Parents are increasingly wishing for their children to begin learning English at a young age. I sometimes encounter parents of children who claim that their child's ability to communicate in English can help them "get ahead in a globalised world." In other words, the earlier their kids start, the better.
The key to success in a child's English performance, regardless of age, is parental interest and support. So, what should parents do at home to help their children learn? Here are my top 5 suggestions.
Take English classes together
The best way to develop a positive attitude toward learning English in kids as a language is by learning it yourself. While your kid takes English spoken classes for kids, you can also chip in and begin your advanced English course. Learning English with your children is a perfect way to spend time together while instilling a positive attitude about learning and speaking another language.
Children can eventually absorb everything around them. They do this by engaging in playful creativity and making several mistakes along the way. Allow your kid to play in the context to communicate them advance in their English learning.
Play dress-up games, hide-and-seek, and other traditional games in English at home. In other words, encourage them to speak English in the same way they learn their native language.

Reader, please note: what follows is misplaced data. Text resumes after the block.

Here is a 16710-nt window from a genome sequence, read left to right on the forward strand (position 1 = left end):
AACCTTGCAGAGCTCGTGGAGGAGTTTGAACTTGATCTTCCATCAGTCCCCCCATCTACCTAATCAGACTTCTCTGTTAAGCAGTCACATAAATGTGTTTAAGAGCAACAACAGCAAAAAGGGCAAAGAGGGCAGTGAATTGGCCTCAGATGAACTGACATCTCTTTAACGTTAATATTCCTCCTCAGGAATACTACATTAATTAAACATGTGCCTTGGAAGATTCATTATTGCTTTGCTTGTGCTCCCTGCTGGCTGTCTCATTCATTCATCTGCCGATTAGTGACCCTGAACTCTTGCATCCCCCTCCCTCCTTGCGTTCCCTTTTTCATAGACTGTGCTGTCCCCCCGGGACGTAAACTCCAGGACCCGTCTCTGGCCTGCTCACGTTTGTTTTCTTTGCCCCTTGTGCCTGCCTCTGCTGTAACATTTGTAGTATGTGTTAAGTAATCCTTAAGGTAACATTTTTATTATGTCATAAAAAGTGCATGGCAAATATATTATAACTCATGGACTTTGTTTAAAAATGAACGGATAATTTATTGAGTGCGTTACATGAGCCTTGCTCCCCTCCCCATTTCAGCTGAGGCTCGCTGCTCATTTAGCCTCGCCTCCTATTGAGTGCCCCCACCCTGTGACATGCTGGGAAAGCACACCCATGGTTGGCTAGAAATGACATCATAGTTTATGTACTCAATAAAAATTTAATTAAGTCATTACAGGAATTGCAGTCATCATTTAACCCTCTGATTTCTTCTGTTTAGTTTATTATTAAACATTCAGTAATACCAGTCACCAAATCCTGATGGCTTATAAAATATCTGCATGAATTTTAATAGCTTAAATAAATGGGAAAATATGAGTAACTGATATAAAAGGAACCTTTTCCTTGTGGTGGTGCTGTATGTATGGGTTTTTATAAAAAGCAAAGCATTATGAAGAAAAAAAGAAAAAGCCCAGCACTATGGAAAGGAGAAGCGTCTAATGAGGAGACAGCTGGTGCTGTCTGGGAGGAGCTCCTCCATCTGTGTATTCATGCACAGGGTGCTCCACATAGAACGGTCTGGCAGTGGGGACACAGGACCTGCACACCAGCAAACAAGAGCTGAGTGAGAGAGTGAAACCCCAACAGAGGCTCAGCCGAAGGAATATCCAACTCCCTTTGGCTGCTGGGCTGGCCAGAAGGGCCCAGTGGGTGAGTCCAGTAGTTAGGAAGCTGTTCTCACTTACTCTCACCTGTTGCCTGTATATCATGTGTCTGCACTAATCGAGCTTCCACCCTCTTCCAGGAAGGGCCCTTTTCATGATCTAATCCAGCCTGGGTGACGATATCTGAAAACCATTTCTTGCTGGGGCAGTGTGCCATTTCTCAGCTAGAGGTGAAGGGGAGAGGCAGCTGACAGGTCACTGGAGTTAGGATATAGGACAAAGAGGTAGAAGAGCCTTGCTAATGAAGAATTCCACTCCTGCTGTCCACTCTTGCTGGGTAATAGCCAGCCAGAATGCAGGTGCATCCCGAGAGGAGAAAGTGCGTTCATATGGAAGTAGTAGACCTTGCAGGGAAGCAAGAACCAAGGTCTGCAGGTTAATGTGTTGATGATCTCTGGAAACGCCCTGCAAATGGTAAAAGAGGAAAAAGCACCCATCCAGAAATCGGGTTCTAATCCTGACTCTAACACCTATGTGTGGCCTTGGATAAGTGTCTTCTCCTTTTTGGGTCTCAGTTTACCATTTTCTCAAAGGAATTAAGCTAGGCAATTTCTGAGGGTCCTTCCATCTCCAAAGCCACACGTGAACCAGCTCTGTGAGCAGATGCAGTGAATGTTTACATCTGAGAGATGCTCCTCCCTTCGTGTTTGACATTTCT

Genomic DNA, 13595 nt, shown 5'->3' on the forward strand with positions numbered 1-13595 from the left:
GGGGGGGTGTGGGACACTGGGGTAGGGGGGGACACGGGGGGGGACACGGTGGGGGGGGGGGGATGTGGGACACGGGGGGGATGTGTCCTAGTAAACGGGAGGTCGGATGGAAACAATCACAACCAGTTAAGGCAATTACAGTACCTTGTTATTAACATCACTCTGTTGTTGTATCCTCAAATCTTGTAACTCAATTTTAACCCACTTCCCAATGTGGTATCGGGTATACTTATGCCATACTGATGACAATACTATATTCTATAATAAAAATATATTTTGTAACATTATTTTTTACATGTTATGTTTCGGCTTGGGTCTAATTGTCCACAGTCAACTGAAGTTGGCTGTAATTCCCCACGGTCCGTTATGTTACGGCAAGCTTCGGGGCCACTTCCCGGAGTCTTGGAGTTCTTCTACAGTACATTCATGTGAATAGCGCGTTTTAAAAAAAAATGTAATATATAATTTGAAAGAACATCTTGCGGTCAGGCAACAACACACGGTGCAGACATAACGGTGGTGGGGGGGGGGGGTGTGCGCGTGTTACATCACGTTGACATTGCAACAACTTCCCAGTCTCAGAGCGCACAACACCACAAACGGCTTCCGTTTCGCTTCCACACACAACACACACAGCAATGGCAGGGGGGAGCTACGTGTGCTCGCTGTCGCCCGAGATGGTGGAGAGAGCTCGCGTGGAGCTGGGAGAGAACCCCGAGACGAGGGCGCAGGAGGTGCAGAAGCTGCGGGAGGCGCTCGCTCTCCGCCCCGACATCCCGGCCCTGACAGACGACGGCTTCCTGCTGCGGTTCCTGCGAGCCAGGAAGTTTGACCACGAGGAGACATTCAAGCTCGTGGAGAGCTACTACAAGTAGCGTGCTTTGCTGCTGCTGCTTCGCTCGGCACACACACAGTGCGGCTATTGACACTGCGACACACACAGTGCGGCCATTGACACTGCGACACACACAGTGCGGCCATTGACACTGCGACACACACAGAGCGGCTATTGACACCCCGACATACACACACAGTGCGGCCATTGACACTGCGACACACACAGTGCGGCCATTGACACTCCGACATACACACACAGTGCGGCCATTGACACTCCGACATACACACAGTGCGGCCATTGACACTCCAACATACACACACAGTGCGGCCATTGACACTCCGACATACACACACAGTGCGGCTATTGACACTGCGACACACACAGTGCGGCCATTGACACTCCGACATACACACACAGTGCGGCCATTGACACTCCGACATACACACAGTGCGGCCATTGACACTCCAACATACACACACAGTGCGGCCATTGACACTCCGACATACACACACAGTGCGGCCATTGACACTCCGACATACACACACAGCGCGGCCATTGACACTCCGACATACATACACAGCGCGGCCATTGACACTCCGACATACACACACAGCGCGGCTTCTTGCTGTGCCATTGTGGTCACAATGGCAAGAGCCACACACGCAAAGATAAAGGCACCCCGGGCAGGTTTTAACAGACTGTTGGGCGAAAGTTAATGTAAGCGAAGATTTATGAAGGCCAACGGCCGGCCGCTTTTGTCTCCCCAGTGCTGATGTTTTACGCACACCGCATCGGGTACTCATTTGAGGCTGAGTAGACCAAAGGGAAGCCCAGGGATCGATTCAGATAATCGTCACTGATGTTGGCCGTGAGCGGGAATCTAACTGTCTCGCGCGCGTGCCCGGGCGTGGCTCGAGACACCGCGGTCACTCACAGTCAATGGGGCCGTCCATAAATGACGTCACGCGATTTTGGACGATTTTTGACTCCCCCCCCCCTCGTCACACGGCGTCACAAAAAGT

Read English bedtime stories to your children
Storybooks in any language are now widely available, especially online or through book swaps with other parents. Young children aren't concerned about the language you're reading to them in; they're more concerned with the ritual of bedtime stories. This is a fantastic chance to get in some extra English time memorably.
We all recall favourite books from our childhood, and in some cases, we can recall phrases from books we haven't seen or read in years. We should use stories for language learning because they offer powerful opportunities.
Sing English songs together
After a few repetitions of a song or fairy story, children begin to hum, sing along to the refrain, and slowly piece together even more words. Music and rhyme assist children in using complete sentences, intonation, pitch, and rhythm, as well as simply building trust, in ways that we would not be able to do if we tried to specifically teach these language features.
Help build vocabulary
There are many approaches you can take. Ask your child to place labels with English words on things around the house. Each week, test your child (in a relaxed manner) on new terms. Alternatively, ask your child to tell you all of the new vocabularies he or she has learned each day.